Note, however, that clothing is going to weigh more than lightweight materials like bubble wrap (which is specifically manufactured for the job) and paper and the like; an amount that might seem negligible but which will come to count gravely upon the airport’s weighing scales.
Special attention ought to be paid to the space around the headstock, as there is usually a wide gap so that more than one kind of guitar can find a home nestling within it. The aim should be to have it so the guitar is not able to move in any direction. A gentle nudge from a few angles, either of the case and/or the guitar itself as it lies there, should be enough to test the integrity of its bounds.
3. Protecting the Frets, Fretboard, Pickups, etc
Worth focussing on particularly in checking a guitar on a plane are the frets and the fretboard and the pickups, owed their own section if only for how often they can be overlooked in this packing process.
The whole journey will be brutal on any luggage, especially your precious guitar, whether that be in customs or on the plane itself – what can appear as a smooth and easy-going flight in the passenger seat is often a turbulent and stormy affair below deck.
You can’t go wrong with putting something soft under the strings, to stop them from moving about and potentially damaging the frets, if something happened to press them in and push them against the frets or the fretboard or the pickups, or if indeed one of the baggage handlers decided to toss the whole guitar without much care or consideration.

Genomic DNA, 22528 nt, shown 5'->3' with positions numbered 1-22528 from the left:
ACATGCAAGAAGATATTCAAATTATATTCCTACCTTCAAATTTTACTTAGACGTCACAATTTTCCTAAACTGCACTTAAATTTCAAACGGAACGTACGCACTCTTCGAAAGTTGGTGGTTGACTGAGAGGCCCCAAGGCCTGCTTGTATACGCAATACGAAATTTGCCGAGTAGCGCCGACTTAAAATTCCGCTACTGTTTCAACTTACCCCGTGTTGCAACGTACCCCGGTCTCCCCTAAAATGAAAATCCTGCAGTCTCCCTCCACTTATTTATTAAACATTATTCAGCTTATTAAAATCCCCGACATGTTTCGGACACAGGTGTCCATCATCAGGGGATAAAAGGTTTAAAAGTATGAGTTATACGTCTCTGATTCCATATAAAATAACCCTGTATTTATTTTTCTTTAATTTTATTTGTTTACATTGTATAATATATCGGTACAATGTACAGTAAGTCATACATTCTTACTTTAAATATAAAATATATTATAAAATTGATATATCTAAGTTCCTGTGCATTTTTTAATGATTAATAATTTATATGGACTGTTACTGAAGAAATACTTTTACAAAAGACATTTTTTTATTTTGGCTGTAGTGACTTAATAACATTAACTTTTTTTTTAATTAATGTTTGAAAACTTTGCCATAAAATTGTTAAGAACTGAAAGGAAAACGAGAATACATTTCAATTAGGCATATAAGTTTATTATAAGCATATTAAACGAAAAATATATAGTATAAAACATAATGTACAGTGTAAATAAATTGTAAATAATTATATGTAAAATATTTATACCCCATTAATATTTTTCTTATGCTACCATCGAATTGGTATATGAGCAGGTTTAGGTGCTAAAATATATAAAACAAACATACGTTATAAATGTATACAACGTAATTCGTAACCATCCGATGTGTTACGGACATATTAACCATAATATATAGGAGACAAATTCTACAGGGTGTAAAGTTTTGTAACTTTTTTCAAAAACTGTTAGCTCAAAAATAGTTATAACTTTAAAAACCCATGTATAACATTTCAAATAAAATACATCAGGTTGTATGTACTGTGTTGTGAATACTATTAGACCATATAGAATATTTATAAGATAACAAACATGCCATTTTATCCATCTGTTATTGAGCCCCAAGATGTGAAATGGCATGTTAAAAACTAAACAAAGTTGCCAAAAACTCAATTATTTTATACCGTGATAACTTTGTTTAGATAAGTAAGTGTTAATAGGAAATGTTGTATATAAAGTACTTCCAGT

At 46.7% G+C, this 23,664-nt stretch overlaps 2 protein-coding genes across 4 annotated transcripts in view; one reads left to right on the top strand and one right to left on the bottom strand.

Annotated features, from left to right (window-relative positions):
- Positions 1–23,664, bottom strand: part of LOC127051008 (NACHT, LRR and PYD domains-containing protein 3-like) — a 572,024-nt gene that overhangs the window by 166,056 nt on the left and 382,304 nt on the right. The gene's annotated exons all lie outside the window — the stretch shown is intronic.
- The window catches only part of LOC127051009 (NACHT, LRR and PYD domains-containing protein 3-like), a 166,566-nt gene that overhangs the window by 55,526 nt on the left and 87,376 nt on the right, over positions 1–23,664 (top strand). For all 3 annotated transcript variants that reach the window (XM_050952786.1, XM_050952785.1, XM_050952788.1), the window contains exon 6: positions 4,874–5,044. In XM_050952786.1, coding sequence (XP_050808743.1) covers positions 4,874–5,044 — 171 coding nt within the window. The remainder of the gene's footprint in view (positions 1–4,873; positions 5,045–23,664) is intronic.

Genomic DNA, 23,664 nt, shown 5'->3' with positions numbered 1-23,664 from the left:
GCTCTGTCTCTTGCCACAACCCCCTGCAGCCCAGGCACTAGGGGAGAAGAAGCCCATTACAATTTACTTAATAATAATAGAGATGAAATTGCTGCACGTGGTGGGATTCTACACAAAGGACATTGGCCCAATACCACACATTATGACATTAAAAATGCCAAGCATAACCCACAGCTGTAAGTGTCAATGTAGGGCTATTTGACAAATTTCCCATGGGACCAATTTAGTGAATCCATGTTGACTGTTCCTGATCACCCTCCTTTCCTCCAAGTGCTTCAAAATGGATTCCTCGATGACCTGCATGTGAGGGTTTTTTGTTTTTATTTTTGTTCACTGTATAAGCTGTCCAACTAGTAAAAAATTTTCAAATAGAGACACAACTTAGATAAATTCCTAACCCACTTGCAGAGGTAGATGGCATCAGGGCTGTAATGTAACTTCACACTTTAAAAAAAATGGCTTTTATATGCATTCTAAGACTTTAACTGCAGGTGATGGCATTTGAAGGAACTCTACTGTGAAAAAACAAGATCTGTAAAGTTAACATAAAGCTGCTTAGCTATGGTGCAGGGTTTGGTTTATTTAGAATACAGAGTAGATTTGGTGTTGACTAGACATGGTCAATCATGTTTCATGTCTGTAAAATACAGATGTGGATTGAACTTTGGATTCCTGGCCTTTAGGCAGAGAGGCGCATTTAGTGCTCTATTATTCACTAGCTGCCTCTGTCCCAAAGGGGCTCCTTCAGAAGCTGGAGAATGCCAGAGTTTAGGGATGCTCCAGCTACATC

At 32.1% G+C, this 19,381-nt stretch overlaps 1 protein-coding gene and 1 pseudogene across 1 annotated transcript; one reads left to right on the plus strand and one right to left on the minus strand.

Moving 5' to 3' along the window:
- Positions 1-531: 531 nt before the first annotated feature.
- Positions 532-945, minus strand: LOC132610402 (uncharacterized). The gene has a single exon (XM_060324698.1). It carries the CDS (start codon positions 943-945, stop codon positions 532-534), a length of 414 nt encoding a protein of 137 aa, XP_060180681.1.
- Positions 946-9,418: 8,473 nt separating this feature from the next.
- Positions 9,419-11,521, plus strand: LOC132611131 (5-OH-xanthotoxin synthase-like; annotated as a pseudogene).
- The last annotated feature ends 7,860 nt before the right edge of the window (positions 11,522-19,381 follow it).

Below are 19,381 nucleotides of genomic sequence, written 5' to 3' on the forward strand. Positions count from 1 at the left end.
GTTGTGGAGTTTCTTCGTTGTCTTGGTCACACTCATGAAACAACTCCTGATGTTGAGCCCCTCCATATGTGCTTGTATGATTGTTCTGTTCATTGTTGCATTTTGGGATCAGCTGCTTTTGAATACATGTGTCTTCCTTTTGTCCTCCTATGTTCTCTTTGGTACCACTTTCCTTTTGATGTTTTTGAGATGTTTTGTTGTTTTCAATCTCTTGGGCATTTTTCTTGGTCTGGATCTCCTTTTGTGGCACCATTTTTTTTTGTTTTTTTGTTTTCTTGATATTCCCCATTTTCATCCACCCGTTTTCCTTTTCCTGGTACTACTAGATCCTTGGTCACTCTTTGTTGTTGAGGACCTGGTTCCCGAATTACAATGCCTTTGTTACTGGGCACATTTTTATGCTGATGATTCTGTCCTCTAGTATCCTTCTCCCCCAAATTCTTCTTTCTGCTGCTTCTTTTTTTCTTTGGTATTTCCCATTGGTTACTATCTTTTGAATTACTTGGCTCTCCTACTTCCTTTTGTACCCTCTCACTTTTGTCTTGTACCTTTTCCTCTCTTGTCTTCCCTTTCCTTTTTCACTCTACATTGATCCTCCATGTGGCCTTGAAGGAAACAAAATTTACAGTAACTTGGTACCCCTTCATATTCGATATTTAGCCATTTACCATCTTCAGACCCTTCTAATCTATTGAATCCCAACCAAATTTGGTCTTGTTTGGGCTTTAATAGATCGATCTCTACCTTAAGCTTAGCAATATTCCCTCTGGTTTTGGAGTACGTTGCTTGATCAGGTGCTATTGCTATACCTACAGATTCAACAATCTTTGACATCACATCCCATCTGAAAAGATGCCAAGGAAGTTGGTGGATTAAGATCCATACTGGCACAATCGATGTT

For the job, you can use cloth and folded-up paper towels, or anything else you have lying around that is soft enough to block the passage and not do any harm by preventing the lid from closing properly.
Though in some way helpful, you should do more than just put a small buffer in between the strings, but rather cover the whole fretboard with your chosen material. This is often how those sending guitars internationally will do the job, and for such things, you really can’t go wrong.
A pro tip would be to use foam wrap, thin enough to slide underneath the strings and to stay in place, cut to be just thicker in width than the fretboard, to which you will tie or tape each side of the foam (preferably with non-stick tape so as not to leave any undesirable marks.
4. Securing All Accessories
If your flight case is lucky enough to be bequeathed with an extra compartment for various small accessories, then, in checking a guitar on a plane, you are going to want to make sure this is just as secure as all of the other parts of the process discussed thus far.
This is especially true if your own accessory compartment is the kind without a lid, one that is proverbially open to the elements, in which case the items that might typically be stored with – whammy bars and small wrenches and the like – will be free to fly about however they like when they are tossed about by baggage handlers and sheer altitude.
Larger items, such as straps and guitar cables, and packets of strings, are more than likely going to be fine if kept in the case (though ideally, they ought still to be secured with bubble wrap or something). It is smaller items that can more easily be forced to move about the flight case against their will, and then potentially damage the finish of the guitar and who knows what else.
It is, therefore, preferable to take these smaller items with you on the plane or in your suitcase. If, however and for whatever reason, you find you need to include these items, then the best thing for it is to wrap them all together in a soft material.